If there was tight monetary policy in the Long Depression, and loose monetary policy now, why does the outcome appear to be the same? Could it be that the monetary policy stance is actually irrelevant? And if that is the case, then what is the real cause of the failure of aggregate demand, and what should we do about it?

In “The desert of plenty”, I observed that governments desperate to create jobs, and investors desperately searching for yield, are crowding into the same waterholes. In other words, when prices are generally falling due to over-supply, there is competition between governments and private sector asset holders for increasingly scarce value. The loose monetary stance of recent years amounts to an attempt by governments to hijack the waterholes and crowd out investors. This is supposed to force investors to invest productively, generating new business and jobs. But the falling prices that depress demand by definition also depress return on investment, and central banks’ actions depress that return still further. On this basis, therefore, “loose” monetary policy appears deflationary.

But central banks’ interventions have two sides. Low interest rates and unconventional policy instruments depress returns on investment, but they also support asset prices. Investors lose on yield, but they gain on price. Or, putting it another way, investors may be crowded out of the waterholes that central banks want to occupy, but that doesn’t mean they are forced into a deflationary desert. On the contrary, when the central bank forces them out of one waterhole it obligingly provides them with another. We therefore see pockets of rising prices, mostly in various classes of asset. However, not all investors trust centrally-managed waterhole allocation, so some are creating new waterholes of their own: Bitcoin, for example. If investors don’t want to make the desert bloom, because they can’t see that there’s anything in it for them, they won’t. They will create new waterholes and defend them against all comers.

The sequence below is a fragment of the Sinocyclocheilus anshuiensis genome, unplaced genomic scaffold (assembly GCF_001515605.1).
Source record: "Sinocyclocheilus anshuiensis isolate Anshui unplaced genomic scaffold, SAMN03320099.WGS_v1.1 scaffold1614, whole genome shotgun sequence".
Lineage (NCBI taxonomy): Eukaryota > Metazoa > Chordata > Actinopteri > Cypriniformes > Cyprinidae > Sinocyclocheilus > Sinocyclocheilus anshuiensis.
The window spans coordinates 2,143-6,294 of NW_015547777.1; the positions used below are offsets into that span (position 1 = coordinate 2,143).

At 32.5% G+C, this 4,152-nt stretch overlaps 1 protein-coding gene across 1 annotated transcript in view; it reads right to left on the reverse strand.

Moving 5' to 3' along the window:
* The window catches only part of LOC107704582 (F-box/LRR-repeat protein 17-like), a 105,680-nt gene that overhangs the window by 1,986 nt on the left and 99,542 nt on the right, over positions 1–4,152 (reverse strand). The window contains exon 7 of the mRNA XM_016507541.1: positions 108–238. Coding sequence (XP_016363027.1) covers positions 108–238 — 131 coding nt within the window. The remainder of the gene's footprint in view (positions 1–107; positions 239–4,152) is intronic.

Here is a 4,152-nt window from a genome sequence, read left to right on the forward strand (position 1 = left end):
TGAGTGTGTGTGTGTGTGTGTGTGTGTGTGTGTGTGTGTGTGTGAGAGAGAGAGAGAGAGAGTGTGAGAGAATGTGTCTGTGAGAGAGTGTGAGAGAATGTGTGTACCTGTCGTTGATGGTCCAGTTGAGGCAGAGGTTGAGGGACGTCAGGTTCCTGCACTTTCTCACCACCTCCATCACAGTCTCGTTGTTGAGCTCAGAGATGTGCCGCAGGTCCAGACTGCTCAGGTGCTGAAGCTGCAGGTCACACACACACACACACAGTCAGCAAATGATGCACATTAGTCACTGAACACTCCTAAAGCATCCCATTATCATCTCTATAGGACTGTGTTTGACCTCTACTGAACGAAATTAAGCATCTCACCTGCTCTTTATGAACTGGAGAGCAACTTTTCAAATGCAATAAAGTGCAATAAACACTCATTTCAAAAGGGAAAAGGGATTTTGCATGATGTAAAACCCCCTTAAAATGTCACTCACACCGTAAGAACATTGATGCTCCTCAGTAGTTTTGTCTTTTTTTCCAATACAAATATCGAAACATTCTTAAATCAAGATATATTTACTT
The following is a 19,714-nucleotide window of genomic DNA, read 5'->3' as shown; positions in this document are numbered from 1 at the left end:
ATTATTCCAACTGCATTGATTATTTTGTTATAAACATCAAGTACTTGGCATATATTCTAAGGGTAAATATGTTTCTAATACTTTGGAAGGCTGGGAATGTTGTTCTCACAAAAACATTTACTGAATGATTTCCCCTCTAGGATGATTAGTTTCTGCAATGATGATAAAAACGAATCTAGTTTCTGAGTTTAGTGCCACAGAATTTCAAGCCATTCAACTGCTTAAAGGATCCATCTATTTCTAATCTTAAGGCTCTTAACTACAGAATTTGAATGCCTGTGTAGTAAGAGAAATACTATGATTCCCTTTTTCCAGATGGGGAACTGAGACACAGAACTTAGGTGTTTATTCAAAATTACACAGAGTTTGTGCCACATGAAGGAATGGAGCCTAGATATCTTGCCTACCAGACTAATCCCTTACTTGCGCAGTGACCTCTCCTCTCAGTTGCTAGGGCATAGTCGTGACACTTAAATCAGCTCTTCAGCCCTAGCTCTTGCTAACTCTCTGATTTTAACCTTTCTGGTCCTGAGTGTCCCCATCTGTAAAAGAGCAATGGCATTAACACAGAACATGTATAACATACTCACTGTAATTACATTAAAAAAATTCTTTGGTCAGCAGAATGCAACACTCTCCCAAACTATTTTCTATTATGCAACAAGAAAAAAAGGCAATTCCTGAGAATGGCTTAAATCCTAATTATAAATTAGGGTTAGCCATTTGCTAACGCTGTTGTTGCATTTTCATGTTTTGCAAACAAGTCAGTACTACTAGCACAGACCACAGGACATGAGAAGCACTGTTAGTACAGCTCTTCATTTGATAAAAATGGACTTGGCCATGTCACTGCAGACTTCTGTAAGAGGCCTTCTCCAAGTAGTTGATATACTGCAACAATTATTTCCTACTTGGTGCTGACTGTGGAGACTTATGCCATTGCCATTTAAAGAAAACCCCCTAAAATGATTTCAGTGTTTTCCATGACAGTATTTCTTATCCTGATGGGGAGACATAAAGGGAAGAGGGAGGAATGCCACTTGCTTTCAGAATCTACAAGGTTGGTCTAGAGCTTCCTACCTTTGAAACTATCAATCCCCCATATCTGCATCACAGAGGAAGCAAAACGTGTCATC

What doesn’t seem to happen much is leakage of the contents of the waterholes into the desert. If anything, the movement is the other way – the surrounding area is drained to create the waterholes. So, for example, rising property prices benefit existing homeowners but make housing more expensive for everyone else. This depresses demand in the wider economy, as those who have to pay more for their housing cut other spending. Indirectly, therefore, the property market becoming a waterhole for investors has a deflationary effect, although the direct effect appears inflationary as housebuyers are forced out to cheaper areas, pushing up prices there. Similarly, when commodities become waterholes, prices rise in essential goods such as fuel and foodstuffs, depressing demand in other sectors. And the most draining waterhole of all is Bitcoin, which is currently wasting enough energy to power a small country – energy that could be put to much more productive uses. 

The deflation associated with a persistent excess of supply over demand is anything but benign, and as the Long Depression shows, it is surprisingly difficult to deal with – not least because the “winners” in such an environment are asset holders and those with high incomes, whose political power enables them to oppose measures that really would address the aggregate demand problem, such as a basic income, public sector investment to replace the investment that the private sector refuses to do, and punitive taxation of rents.

We have played this scene before. And last time, it ended very badly indeed. The imperial expansion and trade wars of the late 19thcentury ended with a cataclysmic war: war, after all, is a highly effective (though destructive) demand stimulus. A lot of people stand to lose in the desert of plenty – and they are not voiceless. We might perhaps escape war, but we already appear to be in the throes of some kind of revolution – and revolutions don’t tend to end well.

The unemployment, poverty and inequality of the “desert of plenty” are not a failure of monetary policy. They are, above all, a political failure.

Related reading:

Keynes and the death of capitalism
A very British disease
The parable of water – FT Alphaville

Inflation, deflation and QE 

To understand this crisis we can look to the Long Depression too – Donald Sassoon, The Guardian

Three Panics and a Nonevent – Marcus Nunes

*France was the principal driver of punitive reparations imposed on Germany after WWI, and the principal enforcer, too: it was French seizure of the Ruhr after Germany defaulted on its reparations that triggered the worst period of the Weimar hyperinflation. Memories are long: I wonder if France’s treatment of Germany at that time arose from resentment of the reparations it had previously paid to Germany itself.

Image of flowers in the desert is from Wikipedia.